The Ludington Daily News from Ludington, Michigan on November 29, 1957 · Page 8
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The Ludington Daily News from Ludington, Michigan · Page 8

Ludington, Michigan
Issue Date:
Friday, November 29, 1957
Page 8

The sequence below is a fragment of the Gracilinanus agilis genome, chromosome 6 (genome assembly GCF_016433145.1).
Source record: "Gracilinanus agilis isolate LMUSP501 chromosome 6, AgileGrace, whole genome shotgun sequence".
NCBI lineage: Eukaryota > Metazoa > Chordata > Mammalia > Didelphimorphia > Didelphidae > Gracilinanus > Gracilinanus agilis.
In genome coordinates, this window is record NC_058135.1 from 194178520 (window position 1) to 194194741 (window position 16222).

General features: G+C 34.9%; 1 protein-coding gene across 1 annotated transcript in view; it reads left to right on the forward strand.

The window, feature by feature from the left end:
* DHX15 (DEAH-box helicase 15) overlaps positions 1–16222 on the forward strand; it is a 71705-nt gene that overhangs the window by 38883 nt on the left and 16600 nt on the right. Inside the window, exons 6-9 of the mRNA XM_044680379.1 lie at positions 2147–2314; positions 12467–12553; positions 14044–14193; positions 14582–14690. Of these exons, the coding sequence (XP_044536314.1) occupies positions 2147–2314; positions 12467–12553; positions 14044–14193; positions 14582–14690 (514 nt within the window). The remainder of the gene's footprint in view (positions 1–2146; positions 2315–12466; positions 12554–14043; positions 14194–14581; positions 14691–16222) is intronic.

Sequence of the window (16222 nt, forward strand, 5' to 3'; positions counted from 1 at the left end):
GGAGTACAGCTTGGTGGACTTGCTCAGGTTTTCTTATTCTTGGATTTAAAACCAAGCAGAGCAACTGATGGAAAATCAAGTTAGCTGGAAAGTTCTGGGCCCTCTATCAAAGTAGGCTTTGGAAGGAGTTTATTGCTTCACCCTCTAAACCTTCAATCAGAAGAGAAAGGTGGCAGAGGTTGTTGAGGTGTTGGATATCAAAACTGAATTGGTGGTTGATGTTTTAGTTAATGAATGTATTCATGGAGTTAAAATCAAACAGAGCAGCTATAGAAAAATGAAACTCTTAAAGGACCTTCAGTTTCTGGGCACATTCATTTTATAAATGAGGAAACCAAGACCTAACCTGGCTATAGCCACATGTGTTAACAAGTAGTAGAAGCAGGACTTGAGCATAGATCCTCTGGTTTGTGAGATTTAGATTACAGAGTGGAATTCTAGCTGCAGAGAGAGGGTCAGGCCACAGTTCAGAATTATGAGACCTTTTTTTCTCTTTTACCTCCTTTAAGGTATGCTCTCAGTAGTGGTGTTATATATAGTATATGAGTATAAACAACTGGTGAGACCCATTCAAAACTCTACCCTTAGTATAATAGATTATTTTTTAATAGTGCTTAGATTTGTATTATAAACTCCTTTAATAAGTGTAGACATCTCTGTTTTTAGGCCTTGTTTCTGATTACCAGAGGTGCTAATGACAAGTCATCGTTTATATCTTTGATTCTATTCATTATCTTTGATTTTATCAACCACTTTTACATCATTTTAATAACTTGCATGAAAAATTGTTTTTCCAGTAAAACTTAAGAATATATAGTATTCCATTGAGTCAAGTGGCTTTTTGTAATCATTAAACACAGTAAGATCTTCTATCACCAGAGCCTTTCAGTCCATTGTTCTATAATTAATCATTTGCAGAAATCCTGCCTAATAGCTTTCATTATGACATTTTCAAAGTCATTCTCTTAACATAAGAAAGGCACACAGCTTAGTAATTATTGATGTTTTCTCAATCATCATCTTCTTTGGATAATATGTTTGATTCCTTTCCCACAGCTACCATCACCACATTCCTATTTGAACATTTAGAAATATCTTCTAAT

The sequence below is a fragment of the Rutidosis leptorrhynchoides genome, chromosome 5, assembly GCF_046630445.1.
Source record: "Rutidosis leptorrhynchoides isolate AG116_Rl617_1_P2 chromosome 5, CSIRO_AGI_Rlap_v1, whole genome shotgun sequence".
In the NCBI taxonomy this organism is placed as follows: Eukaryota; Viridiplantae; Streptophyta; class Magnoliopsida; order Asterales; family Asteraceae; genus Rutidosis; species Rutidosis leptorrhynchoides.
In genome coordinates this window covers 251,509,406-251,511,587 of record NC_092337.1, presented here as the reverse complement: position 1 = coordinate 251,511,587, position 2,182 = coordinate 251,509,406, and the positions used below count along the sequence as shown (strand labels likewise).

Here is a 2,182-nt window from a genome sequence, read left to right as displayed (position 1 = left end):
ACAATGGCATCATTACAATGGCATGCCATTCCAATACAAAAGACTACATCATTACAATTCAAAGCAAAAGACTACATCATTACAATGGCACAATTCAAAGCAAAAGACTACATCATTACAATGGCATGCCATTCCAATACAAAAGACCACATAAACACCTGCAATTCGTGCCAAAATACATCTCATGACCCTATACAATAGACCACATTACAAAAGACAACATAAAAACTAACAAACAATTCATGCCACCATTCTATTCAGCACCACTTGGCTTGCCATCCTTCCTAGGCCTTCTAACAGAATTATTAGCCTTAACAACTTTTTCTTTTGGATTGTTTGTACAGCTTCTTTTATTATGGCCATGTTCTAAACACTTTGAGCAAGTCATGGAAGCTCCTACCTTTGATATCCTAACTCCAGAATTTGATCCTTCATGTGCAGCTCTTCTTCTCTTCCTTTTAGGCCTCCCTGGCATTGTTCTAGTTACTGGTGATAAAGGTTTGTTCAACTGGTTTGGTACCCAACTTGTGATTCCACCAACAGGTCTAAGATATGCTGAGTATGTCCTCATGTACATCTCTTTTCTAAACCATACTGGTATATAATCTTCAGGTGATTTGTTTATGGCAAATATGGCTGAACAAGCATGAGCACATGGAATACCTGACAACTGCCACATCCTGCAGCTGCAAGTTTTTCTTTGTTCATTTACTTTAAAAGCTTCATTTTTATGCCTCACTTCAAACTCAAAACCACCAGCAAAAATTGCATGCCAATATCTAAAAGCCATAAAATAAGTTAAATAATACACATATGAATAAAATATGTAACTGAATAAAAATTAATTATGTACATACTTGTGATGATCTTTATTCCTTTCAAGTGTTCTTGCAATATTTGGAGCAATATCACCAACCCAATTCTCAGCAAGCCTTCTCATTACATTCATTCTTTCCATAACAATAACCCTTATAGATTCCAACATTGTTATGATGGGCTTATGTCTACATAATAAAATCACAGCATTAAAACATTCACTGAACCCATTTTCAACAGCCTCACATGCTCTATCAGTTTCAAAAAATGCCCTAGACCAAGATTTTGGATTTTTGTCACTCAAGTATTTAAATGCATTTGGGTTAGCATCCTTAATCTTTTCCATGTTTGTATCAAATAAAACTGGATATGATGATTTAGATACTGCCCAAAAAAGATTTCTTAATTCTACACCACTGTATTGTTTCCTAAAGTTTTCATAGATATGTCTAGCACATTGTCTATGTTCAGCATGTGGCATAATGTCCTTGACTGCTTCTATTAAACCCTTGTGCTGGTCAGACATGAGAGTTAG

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PAGE EIGHT THE LUD1NGTON DAILY NEWS, LUDINGTON. MfCHIGAN UNMARKED GRAVE — Mitchell grandfather. C h i c f Colimoosa, Membcrto, left, and his cousin , "great' 1 chief of llu- Ottawa* \vlio Henry Negake stand beside nn- j migrated to Occana county 100 marked grave of their great • year.s ago. Asks Increase of Gas Rates LANSING iyp) - Michigan Consolidated Gas Co., citing rising costs, has asked the State* Public Service Commission for permission to boost its rates by IS'/i million dollars a year. Company President Henry Tuttle told the commission Wednesday the increase would boost the gas bills of the firm's 850,000 customers an average of ll'/n percent. Tuttle disclosed for the first time a specific figure in the company's move to win higher rates since a hearing on its request opened last August. Heretofore, it had asked only for "a fair return on investment." Tuttle suggested the proposed increase be spread in this man•ner: 1. Increase all gas charges a flat SV:t percent, thus boosting revenues by 10 million dollars. 2. Eliminate the three percent discount for prompt payment of bills, adding three million dollars. 3. Raise the minimum monthly charge from $1.25 to $1.50, bringing in another 2M> million. in? on here, France's Parliament was preparing for a vote of confidence demanded by Premier Felix Gaillard on a partial home rule bill for Algeria. King Mohammed V of Morocco and President Habib Bourguiba of Tunisia issued a communique ! last Friday offering their help to ! France and a nationalist organi- '• zalion, the Algerian Front of Na| tional Liberation, for negotiations toward a "just solution" based on the sovereignty of the Algerian people and safeguards for French interests. 1958 Centennial Planned to Honor Chief Cobmoosa By LEONORL F. WILLIAMS There is promise of a very unusual celebration in Occana county during the summer of 1958. This celebration would mark the 100th anniversary of the mass migration of 1,300 American Indians from their homes in Southern Michigan to a new reservation in Occana and Mason counties. It would honor especially the memory of Cobmoosa, great chief of the Ottawas, and would bring together for a gigantic family reunion at some designated place in the county his many descendants now living in Michigan and in other states of the midwest. Moved Indian Band A century has passed since Cob- moose moved his Indian band in company with other Ottawa, Potla- wattomic and Chippcwa from their homes in the Grand river valley to settle in the virgin forests of Elbridge and Crystal townships in Oceana and Eden and Custcr townships in Mason county, set aside for them by the federal government, Cobmoosa, who died in 1866, lies buried in an unmarked grave in Elbridge township. Only a few descendants of hi.s Ottawa band still remain in Oceana county. Yet the fame of Cobmoosa, (he great leader of his people, lives on in legend and history—to this great forebear his numerous descendants today point with pride. Cobmoosa, "the great walker," was born in an Indian village at the Rapids of Grand river in 1768. His father was a Frenchman from Montreal, Canada, named Antoine, of whom Cobmoosa said, "At an early period of the Revolution my father espoused the cause of liberty with the Americans and remained firm to the end." Cobmoosa grew to be a man of gigantic stature and the long strides with which he w ilked gave him the name he bore. He was second in command of the Flat river bands of Indians in 1833 when a colony of 63 persons from Eastern New York arrived to found the Village of Ionia. Needing shelter for their women and children while they erected log cabins, the white men bought the wigwams of the Indians, the latter moving three miles down the river to establish a new •village. Here Cobmoose lived with his squaws (he had four wives) and their numerous children. For a time he conducted a trading post at the mouth of Flat river. He rapidly grew in power as a representative of his people and earned for himself another title, "great speaker." Among both whites and Indians he was known as a man of. sterling character, of great dignity, eloquent and impressive. By 1836 more white settlers had arrived and now the government sought to negotiate a treaty with the Indians for more lands, in 1836 Cobmoosa with 24 other chiefs traveled to Washington to confer with the president. At this time a treaty, ceding all of Michigan north of Grand river to the government for the sum of $620,000, was agreed upon, Henry R. Schoolcraft signing for the government and the chiefs for their people. The terms of this treaty were never earned out however, the Indians refusing to comply when they learned they would have to travel so far from their homes. New Treaty Signed In 1855 a new treaty was signed at Detroit by which the Indians accepted thelands in Oceana and Mason counties for their new reservation along with annuities amouting to $540,000 in money and goods to ,be paid during the following 10 years. Cobmoosa was one of the 54 chiefs signing this treaty. Cobmoosa himself is supposed to have remained for a time in the vicinity of Grand Rapids after his people came;north in 1858 though he made frequent trips to Oceana county exercising his rights as theic,_ ehieftan. Eighty acres of land were alloted to him in Sec- Uon 26, E^bridge township, on the banks of a bueautiful small lake whicl) still bear.' his name. Here tfee government built a log cabin - hopie for the chief and it was here Atjioi *t an advanced a«e in 1866. He hud spent the later years of hi.s life alternating between the homes of two of his daughters, Scsagua and her husband Joe Bailey, who lived in Cobmoosa's cabin, and Wassia and her husband Jerome Ncgake, who had a farm a short distance away on the opposite side of Cobmoosa lake. "The old chief died from what I suppose would be called a heart attack today," said Henry Ncgakc of Roscommon, 72-year-old great grandson of Cobmoosa. "He went out into the chipyard along side the house in the morning to gather chips to build a fire and there he fell over dead." Henry Ncgake came back to Occana coualy this fall to visit his sister, Mrs. Julia Lewis of Hart. They are the children of Rodney Negake, a son of the chief's daughter Wassia and Jerome Ne- gake. It was during his visit here that the idea of a Cobmoosa descendants' reunion had its start. Accompanied by his 77-year-old cousin, Mitchell Mcmberto, another Cobmoosa great grandson who still lives in Elbrigdc township, and an old friend of baseball days, Gordon Osborn of Hart, Henry made the rounds of his boyhood haunts in Elbridge. They visited Cobmoosa's old log house, still standing but now used for farm .storage by Ed Werrick present owner of the land, from there they journeyed about a half mile north to stop on a knoll a short distance off, the highway on land now owned by Carlton Hills of Chicago. It is here that Ncgake says Cobmoosa lies buried. Father Showed Him Site "My father brought me here in 1924 and showed me the spot where the old chief was buried," he declared. "He was than the only man alive who knew. He told me how they took his body in a one-horse wagon from the log house down the road and up to this knoll for burial." While talking Negake was standing near two small stones in the middle of a clearing sheltered from the road by a small stand of scrub timber. Earlier he and Mr. Osborn had been out there and had prodded the ground with a long plumber's rod until they found a place where the rod dropped into a hollow spot at a depth of a little over four feet. They had placed the stones to mark the spot until such time as some more lasting monument may be secured to designate the grave of the Indian leader. Next slop was a short distance further north at the intersection of two county highways. Under a large spreading maple tree on this corner there stands a monument erected to honor the memory of Chief Cobmoosa. It is erected on ground where stands another old building, the schoolhouse built by the government for the Indians when they first, moved to the reservation. The main building once was the school with a lean-to attached as living quarters for the teacher. This building, now empty, had at some time been remodeled into a dwelling house by later owners of the property. The monument, a large boulder standing on a broad cement base, bears the inscription: "Ottawa Indian Chief and Great Speaker of the Tribe. Born at the Rapids of the Grand River, 1768. Died on this reservation, 1866. "Tablet placed by the Steven Thompson Mason Chapter of the D.A.R. of Ionia, Michigan. Cob- moo-sa was chief of the last Indian village there which left May 28, 1833." About 1,000 people, many of them Indians, attended the unveiling and dedication of this monument in June, 1927. During the ceremonies Henry Negake and his sister Julia played and sang while two other great granddaughters of the old chief, Margery Mary and Emerald Elizabeth Dempsey of Mt. Pleasant, removed the American flag which covered the monument. Now ' Henry and other descendants of Cobmoosa, together with numerous interested residents of Oceana county, would mark the Tunisia Urges UN Negotiations UNITED NATIONS. N. Y. I/R- Tunisia pressed an Arab country campaign today to urge the U. N. General Assembly to call for negotiations between the French and the Algerian nationalists to settle their three-year war in Algeria. An Arab diplomat also said an Asian-African resolution for such negotiations probably will be introduced Monday in the Assembly's 82-nation Political Committee. Mongi Slim, Tunisian ambassador to Washington and the U. N. was scheduled as the first pro- nationalist speaker in the com- milcc's debate on Algeria. French Foreign Minister Christian Pincau opened the debate Wednesday. He pleaded with delegates to steer clear of "internationalization of the Algerian conflict" and let France go on seeking a "peaceful, democratic and just solution" by crushing the rebellion and introducing electoral reforms Io benefit Algerian Moslems. In a vague resolution adopted last Feb. 15, the Assembly expressed Jiope that "a peaceful, democratic and just solution" would be found in conformity with U. N. Charter principles. While the U. N. debate was go- Cobmoosa gravesite to the south with some suitable stone. This was discussed during Mr. Negake's recent visit to Hart and may be realized if descendants of the great chief meet in that proposed family reunion next summer. Those interested arc asked to communicate with Henry Negake, his address being Hoscommon, Mich. Former Baseball Pitcher Henry will be remembered throughout Western Michigan by baseball fans as a pitcher for Muskegon in the old State league and for Ludington in the Central league of the early l!)20's. He later played in the Western league and for a time traveled with such famous company as the great Jim Thorpe when both played ball for (lie Carlisle Indian school at Carlisle, Pa. Henry and Mrs. Lewis have a brother, Frank Ncgake, living at Higgins lake. William Negake post, Veterans of Foreign Wars, at Hart is named for their brother William who gave his life for his country in World War I and now lies buried in the Polar Bear cemetery at Detroit. Henry's only son. Henry Lcrou Negake, 18 years old his last birthday, is now a member of the US Air Forces and stationed in London, England. Besides this son he has eight daughters, Mrs. Isaac Gcneraux of Lansing, Mrs. L. J. Rittenhouse, Hart; Mrs. George Hinman and Mrs. Roy Antcliff, Bay City; Mrs. Henry F. Kraus, Lansing; Mrs. Bill Ncimann, Roscommon, and Edna and Linda Ne- gake. who attend high school in Lansing. Attacks Choice of Williams LANSING iff, _ House Speaker George M. Van Pcursem (It-Zealand; today charged Gov. Williams "apparently" has turned over control of the State Labor Department to United Auto Workers President Walter Rcuther. "The governor may have accomplished the replacing of John Reid, who has served honorably and well as state labor commissioner for the past eight: years, with an official of Rentier's union," Van Peursem said. Reid was succeeded two ueeks go by Russell White, head of Mdsmobile UAW Local 502 in Lansing. Van Peursem cited published reports quoting Reid as saying of his dismissal: "The real truth is thai the UAW wanted to use the safety inspectors of the Slate Labor Department to harrass employers. I wouldn't go along." Williams c 1 a i m c d someone younger than the 74-year-old Reid was needed for the position. The report, also quoted Reid a.s saying the CIO wauled confidential reports from the labor department, for its own use, Van Pcursem said. "There is apparently no way of the people knowing what secret agreements may have been reached or may be reached for the use of the labor department's authority under its new administration," Van Pcursem said. Estimates State's Population to Hit 10 Million in 70 EAST LANSING W — A Michigan Stale University statistician estimates Michigan will have a population of 10,2(50,000 by 1970. Dr. John F. Thatlen said his estimate represented a projection of the stale's average rale of growth between 1910 and 1956. The United States Bureau of Census estimated Michigan had a population of 7,694,000 as of July t, 1956. Dr. Thatlen said Michigan has been the second fastest growing state in the nation percentagewise. Since 1950 Michigan has increased by 19 per cent compared with a 27 per cent population increase in California. "Michigan is experiencing n healthy and well balanced growth," Dr. Thaden said. "It is not like any of the five skates—Arizona. California, Delaware, Florida and Nevada—in which migration contributed more than natural increase to the stale's growth." Ranking seventh in population, Michigan has a balanced industrial and agricultural economy arid is strategically located with respect to many large consuming markets, Dr. Thaden declared. Camping Trailer Not Mobile Home LANSING I/?'—A camping trailer, the two wheeled rig made so it can support one end of a sportsman's tent, is not properly considered a mobile home and thus not taxable as such. Atly. Gen. Thomas M. Kavanagh so advised Secretary of State James M. Hare Monday. "The camping equipment, including (he tent carried on (he trailer, is the load and the vehicle should be registered as a trailer," Kavanagh held. State Traffic Deaths at 12 By THE ASSOCIATED PRESS Traffic accidents claimed at least 12 lives in Michigan over the 30-hour Thanksgiving Day holiday. In addition, 4hrcc members of a Michigan family were killed in a two-car collision near Ft. Wayne Ind. Carl R. Herby, 2\, of Ponliac, was injured fatally Thursday night when hi.s car ran into a ditch seven miles southwest of Pontiae. Two women died Thursday in a two-car collision at a highway- intersection at Wood bury in Barry County. Dead arc Elizabeth G. Brunson, 42, Route 1. White Cloud, driver of one car, and Mrs. Jennie La Fleur of Detroit, riding in a second car. Allen Lewis, 23, Lake Linden, died Thursday near Houghton when his car left a highway and plunged into a svatcr-filled ditch. Raymond Skvarcc, 18, of Detroit, was killed Thursday when his car hit a tree in Detroit. Walter McClymont, 16, of Erin Township near Detroit, died Wednesday night after hi.s motor scooter collided with a car near Mt. Clemens. Edward A. Hulke, 4G, Detroit, was killed Thursday after his car rammed into a parked truck. Stephen J. Setusic, 50, Port Huron, was killed Wednesday night when struck by a car while walking on U.S. 25 four miles m.rlh of Port Huron. Mrs. Francis Sullon, 22, of Sault Ste. Marie, died Wednesday night in a two-car collision eight miles south of Sault Ste. Marie on U.S. 2. Archie Parks, 76, Detroit, was struck by a car and fatally injured Wednesday night as he walked across a street on the outskirts of Detroit. Thomas Dennany, .VI. of Kala- ma/oo, was killed Wednesday night when struck by a car while crossing a street in Kalamazoo. Mrs. Gertrude Giesey. 70, of Detroit, was killed Thursday in a head-on collision on U.S. 112 near Ann Arbor. FRIDAY, NOVEMBER XL, ORDER OF MICHIGAN CONSERVATION COMMISSION REGULATING PISHINS IN TROUT POND , Thr Conservation Commission, by «u I thority of Act 230. P. A. 1925, ?•• amend fd, hereby order-- that, for fiv- >"ar» from January first. i955. it shall" b'e'ur- • lawful io (skc ar attempt to tak<- fi.«?i I ay ?ti\ mcars wilhin fivp hundred fp?t ! of the electric weir on Lincoln River i Section 1. T i8 N, R 13 Y. Mason | County Approved September twentieth. !!>57 -Nov. 22 & 29, Dec. t A MUSICAL PROGRAM—was presented Tu.sday evening, Nov. If), at FrecMjil ;-clirx>l auditorium v, iih Maurice Styles, band and dioru.s director, in charge. Band members presented a Lawrence \Vdk Show. Shown ; ( ro girJ.s who look the parts of the Lenin si.ster.s. From left to right in flic back row they are Nor ma Tyler, Marlenc ' Backing and Shirley ll'.qo-ki and in front is little Pamela Styles. | Melvin Carey i:- shown a.s Mr. jWelk. Sealed at the electric oryan ! is Su/i Styles, who played the part | of Jerry Burke. Linda Styles, \vho j played I lie role of Alice, may be 'seen in the background. Miss Her'• nita Eddy took the picture. Jasper Fuller. Mr. Stickncy enjoyed deer hunting, Mr. and Mrs. Claude Taylor and j children Leonard and Betty of jScotlvillc and Lee Fuller of Bloom; ington, Ind.. were dinner guests I of Arthur Fuller Sunday. Lee Fuller is .spending a few clays with hi.s father. Mr. and Mrs. John Kirwin and children Roger. Sam and Su.san of Walkcrviiie and Clarence Ifendrix- on and son John of Rothbury were dinner guests of Mr. and Mrs. Jasi per Fuller Sunday. j Master Sam Kirwin of Walker| ville was an overnight guest of !\Ir. ' and Mrs. Jasper Fuller Saturday. Howard Baylc was an overnight guest of his grandparents Mr. and Mrs. Grove 0. Taylor Saturday. Lyle Taylor of Scoltville was a dinner guest of his parents Mr. and Mrs. Grove 0. Taylor Sunday. Mrs. Ralph Fuller visited her son and daughter-in-law Mr. and Mrs. Jasper Fuller Monday. Mr. and Mrs. Byron Baylc and children Howard and Connie of Scottville and Mr. and Mrs. Don Stickncy and son Duane of Custcr visited at. the Grove 0. Taylor home Monday evening. CAUGHT DOUBLING BACK TOLEDO. Ohio i/l'—Fool patrolman Joe Haincs saw a motorist speed through a red light a block- away; arrested Carroll T. Armstrong of Conneaul on a drunk driving charge a few minutes later vhen Annslrong came back toward him going the wrong way on a one-way street. Elm Flats By Mrs. Charles Rusk Mrs. Lawrence Nelson, Mrs. Karl Goff, Mrs. Charles Falt.inek and Mrs. Agnes Peterson attended a party at the Raymond Cotnoir home in Cusler, Friday. Nov. 22. • Martin Loft us of Muskegon, Mr. and Mrs. William Mclntosli Jr. and -children and Mr. and Mrs. Fred Granger and son Greg were guests at the home of William Mclntosh Sr. Sunday. Mr. and Mrs. Paul Lambert of Detroit visited Mr. and Mrs. Charles Rusk Sunday evening. Joey Falfinek was a guest of Cheryl and Aric Rusk Friday afternoon, Nov. 22. Mr. and Mrs. Matthew Dereske a IK! children attended a chicken dinner, served at Bachelor church Friday evening, Nov. 21. Mr. and Mrs. Roy Bates are parents of a son Joseph Robert, born Friday. Nov. 21, at Paulina Stearns hospital m Ludington. Mrs. Bates' mother, Mrs. Floyd McDonald of Hart, has been staying at the Bates home. Mr. and i\>s. Maurice Nicosia and daughter Louise were guests of Mr. and Mrs. Roy O'Brien Saturday evening, Nov. 22. Ruby Creek By Miss Patricia Fuller Mr. and Mrs. Arthur Walunas and children Eddie and Annie Marie have returned to Detroit after spending two weeks with Mrs. Walunas' parents, Mr. and Mrs. drove 0. Taylor. Mr. Walunas hunted deer during their stay. Mr. and Mrs. Don Stickncy and son Duane of Custer spent their two-week vacation with Mrs. Stickney's parents Mr. and Mrs. Dogs in Stockholm, Sweden, arc taxed at the rate of 40 kroner (about $8.00) annually. Use The News Classified Ads. DANCING 10:00 p.m. — 2:00 a.m. Tonight The Rendezvous Saturday Nights! Auto Insurance at Its Finest Excel protection costs no more than ordinary insurance yet has a dozen Extra Protection features for you and your family CENTRAL INSURANCE & REAL ESTATE 110 $. JAMES — PHONE MO Moose Members and Guests! DANCE Saturday, November 30 9:30 until ? Orchestra! 0 _._ g| Cake walk and doll awarding by the Ladies of the Moose! 4-STAR * * THEATRE Scottville - Phone PLaza 7-2893 TONITE thru SUNDAY Shows at 7:00-9:15 FIRST SHOWING THIS AREA! Bob Hope Vera Miles IN t r Beau James" The Story of Fabulous Jimmy Walker . . the Play Boy Mayor of New York City (VistaVision and Technicolor) ADDED CARTOON - COMEDY Plan Your by Calling Party 62(i for Unusal Party Foods PARTY DELICATESSEN 308 W. Ludington Avenue Phone 1626 TODAY and SATURDAY 7:10 & 8:30 p.m. 2—TECHNICOLOR ACTION HITS—2 LVRIC — lUQINGTON - Pbon«234 fondolpk SCOTT in the mightiest role of t\is The Most Exciting Racing Story Ever Filmed I KAIMEIE- VALERIE FRENCH STARTS SUNDAY JACK LEMON — MRS. BING CROSBY In The Laff Riot of the Season! "OPERATION MAD BALL" SATURDAY 1 P.M. SPECIAL PTA 1 APPROVED KIDDIES MATINEE VICTOR MATURE in A Rousing Action Hit CHIEF CHARLEY HORSE PLUS Chapter 3 of the Thrill Serial "DANGERS OF THE CANADIAN MOUNTIES" — AND — 4 COLOR CARTOONS REASONS WHY 'You Should BUY A New MOBILE HOME! 1 2 3 4 5 6 7 8 9 10 You can get « mobile home of the right size nnd layout f» fit your family, be i» large, small, or medium sized. It will fulfill your desire to own a "WORRY FREE" home of your own. You can be independent. You will NOT be discriminated against because you have children. You v/ill have privacy. A mobile home provides easy, comfortable, healthy living. You are paying for « mobile home, whether you own one or not, if you are paying rent to someone. There is « mobile home to fit your purse too! A mobile home i& complete with all modern conveniences and appliances, included in the purchase price. No "extras" to buy! All you need to set up housekeeping are linens and dishes. WATCH for more reasons why Modern Mobile Living is best for you. See December 13th issue of this paper. Jim's Mobile Home Sales E. LUDINGTON AVENUI AT JEBAVY ROAD PHONE 213) Open Evenings 'til 9:00 p.m.